Day 1 was a long one. A lot more of waiting than anything. Here was our schedule:
What’s not shown on the schedule was the transplant orientation, which started at 8am and lasted about an hour. We barely got any sleep the night before, and had to wake up at 6:45am, since the drive to the hospital was about 30 minutes long.
The orientation was pretty harmless. We did the exact same thing a year and a half ago when we came down to Duke for the very same reason, so we knew what to expect.
So, the three phases of lung transplantation at Duke are the following:
- Evaluation (5 days, lots of tests)
- Relocation (Move to Durham; expect to stay about 6 months)
- Pre-tx pulmonary rehab (23 days), wait list, retransplantation, Post-tx pulmonary rehab
With the evaluation phase, they test everything under the sun to make sure that the transplant patient will be able to survive the transplant. Yesterday, the transplant clinic drew 29 vials of blood from Anya and performed a barium swallow test to measure her acid reflux problem. Today, she’s in the middle of a liver biopsy, since CF patients generally have liver problems due to the amount of drugs that they take.
The evaluation phase is pretty mentally and physically draining, since a ton of tests are done, there’s a lot of waiting around, and so much of whether a patient moves on to the next phase rests with these tests. Just be prepared.
The relocation phase is basically moving to Durham or within 20 minutes of Durham for about 6 months. The primary caregiver must be able to commit to being with the transplant patient for the duration of the transplant, and cannot be a paid person. A secondary caregiver is also necessary, in case the primary cannot be there for one reason or another. Those are about the only requirements.
Once the transplant patient and the primary caregiver has been relocated to Durham, the next phase is the 23 days of pulmonary rehab. The last time we came here, they were pretty strict on having all patients pass the rehab process, but it looks like they’ve relaxed those requirements since then. On the orientation document, it now says something to the effect of, the amount of days in rehab will vary on a patient to patient basis. One of the doctors told us that the patient must pass the following tests:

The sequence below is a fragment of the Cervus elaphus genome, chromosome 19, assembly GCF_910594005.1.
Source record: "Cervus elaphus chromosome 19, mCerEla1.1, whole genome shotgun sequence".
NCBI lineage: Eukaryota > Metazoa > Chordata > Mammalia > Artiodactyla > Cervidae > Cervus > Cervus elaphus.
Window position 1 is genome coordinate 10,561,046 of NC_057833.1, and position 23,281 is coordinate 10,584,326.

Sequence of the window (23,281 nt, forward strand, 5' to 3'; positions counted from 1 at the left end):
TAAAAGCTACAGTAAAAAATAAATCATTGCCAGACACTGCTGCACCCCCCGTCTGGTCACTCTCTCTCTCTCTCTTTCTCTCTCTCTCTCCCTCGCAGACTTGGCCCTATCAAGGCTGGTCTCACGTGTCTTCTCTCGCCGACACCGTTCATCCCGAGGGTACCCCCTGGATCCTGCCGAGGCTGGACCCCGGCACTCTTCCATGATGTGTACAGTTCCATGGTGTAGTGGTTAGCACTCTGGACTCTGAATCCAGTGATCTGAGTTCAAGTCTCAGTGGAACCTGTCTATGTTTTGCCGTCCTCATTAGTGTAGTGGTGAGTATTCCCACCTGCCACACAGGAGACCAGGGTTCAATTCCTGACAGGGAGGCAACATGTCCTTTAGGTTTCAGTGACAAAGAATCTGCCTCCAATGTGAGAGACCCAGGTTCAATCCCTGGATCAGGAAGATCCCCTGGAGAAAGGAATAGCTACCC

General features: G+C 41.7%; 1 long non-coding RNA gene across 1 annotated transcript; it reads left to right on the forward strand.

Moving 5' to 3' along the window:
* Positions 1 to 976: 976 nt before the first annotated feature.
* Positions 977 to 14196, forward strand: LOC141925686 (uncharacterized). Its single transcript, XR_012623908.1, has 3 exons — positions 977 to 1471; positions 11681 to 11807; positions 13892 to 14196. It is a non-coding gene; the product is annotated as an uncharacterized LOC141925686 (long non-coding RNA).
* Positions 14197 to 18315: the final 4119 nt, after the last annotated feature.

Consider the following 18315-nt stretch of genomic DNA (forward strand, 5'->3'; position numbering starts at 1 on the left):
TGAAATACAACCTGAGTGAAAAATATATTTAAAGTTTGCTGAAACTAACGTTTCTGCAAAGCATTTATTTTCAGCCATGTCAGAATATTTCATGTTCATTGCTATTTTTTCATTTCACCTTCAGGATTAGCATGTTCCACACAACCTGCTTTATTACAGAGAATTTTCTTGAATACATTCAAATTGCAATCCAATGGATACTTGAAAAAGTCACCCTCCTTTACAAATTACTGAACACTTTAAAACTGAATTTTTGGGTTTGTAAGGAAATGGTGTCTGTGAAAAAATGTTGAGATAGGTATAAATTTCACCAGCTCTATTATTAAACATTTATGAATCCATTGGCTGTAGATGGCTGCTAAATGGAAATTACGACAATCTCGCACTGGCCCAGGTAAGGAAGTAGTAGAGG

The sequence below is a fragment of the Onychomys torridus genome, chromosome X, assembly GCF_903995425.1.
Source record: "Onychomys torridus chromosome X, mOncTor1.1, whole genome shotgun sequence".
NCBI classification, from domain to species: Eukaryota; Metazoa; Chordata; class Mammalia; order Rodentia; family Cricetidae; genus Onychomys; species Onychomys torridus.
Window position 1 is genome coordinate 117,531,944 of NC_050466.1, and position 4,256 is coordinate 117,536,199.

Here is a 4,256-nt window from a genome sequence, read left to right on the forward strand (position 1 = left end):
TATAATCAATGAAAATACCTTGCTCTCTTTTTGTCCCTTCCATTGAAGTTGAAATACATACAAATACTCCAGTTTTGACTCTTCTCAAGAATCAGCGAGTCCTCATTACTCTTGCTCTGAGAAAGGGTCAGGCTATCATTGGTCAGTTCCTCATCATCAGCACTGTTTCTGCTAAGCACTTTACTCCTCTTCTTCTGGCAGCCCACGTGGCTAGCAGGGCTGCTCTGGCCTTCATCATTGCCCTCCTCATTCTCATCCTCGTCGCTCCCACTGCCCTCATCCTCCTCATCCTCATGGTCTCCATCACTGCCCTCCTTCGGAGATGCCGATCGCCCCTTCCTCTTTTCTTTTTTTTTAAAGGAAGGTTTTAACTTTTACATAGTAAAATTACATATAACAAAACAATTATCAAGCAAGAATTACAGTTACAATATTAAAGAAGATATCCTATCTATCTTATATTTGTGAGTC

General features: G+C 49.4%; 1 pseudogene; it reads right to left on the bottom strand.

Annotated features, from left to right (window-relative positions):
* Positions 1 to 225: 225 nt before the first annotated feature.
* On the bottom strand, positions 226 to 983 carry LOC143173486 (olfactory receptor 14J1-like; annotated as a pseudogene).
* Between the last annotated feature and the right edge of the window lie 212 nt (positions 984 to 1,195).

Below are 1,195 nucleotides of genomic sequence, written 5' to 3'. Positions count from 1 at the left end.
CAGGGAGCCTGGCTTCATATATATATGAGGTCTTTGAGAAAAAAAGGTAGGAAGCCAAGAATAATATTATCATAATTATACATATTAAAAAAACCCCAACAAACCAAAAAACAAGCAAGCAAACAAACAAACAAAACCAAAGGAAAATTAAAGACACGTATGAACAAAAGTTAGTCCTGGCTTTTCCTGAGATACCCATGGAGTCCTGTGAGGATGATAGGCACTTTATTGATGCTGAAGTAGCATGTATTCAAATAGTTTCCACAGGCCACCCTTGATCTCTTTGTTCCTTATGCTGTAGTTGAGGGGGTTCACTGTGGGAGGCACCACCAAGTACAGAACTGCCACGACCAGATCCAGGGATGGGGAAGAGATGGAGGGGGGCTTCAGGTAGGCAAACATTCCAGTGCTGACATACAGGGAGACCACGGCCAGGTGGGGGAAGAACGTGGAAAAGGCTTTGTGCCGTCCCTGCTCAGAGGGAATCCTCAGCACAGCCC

- Walk 1,000 ft in 6 minutes.
- Walk 1/2 miles in 20 minutes.
If the patient can pass these tests, then their pulmonary rehab stay may be shortened. From talking to some of the other caregivers, the patient can use as much oxygen as necessary to pass the above requirements.
In addition, one caregiver that I talked to told me that Duke’s intensive rehab process literally saved her husband’s life. At least, enough to give him the hope of getting transplanted. The patient went from not even being able to get out of the car because his lungs were so damaged due to Pulmonary Fibrosis, to passing the above tests, and not even needing a wheelchair for his week long transplant evaluation.
The doctors at our main transplant center have been urging Anya to go to pulmonary rehabs for months now, but we’ve kind of neglected it, mainly because Anya was still doing every day activities with relative ease. Much has changed over the past two months, and after hearing this guy’s story, we’re definitely going to start the rehab process as soon as we get back to Virginia.
That’s about all we learned today. Now, we just have to finish all of the evaluations and tests this week, then the doctors will meet next Tuesday to determine which of the following patients are eligible to move onto the relocation phase. Hopefully, we are one of them.
We could be moving down to Durham in two weeks. I’m actually hoping that we get moving soon because Anya’s breathing seems to be getting progressively worse. She can barely walk from the bathroom to the bed without getting winded now. I am hoping that it’s just the cold weather down here, or perhaps allergy related.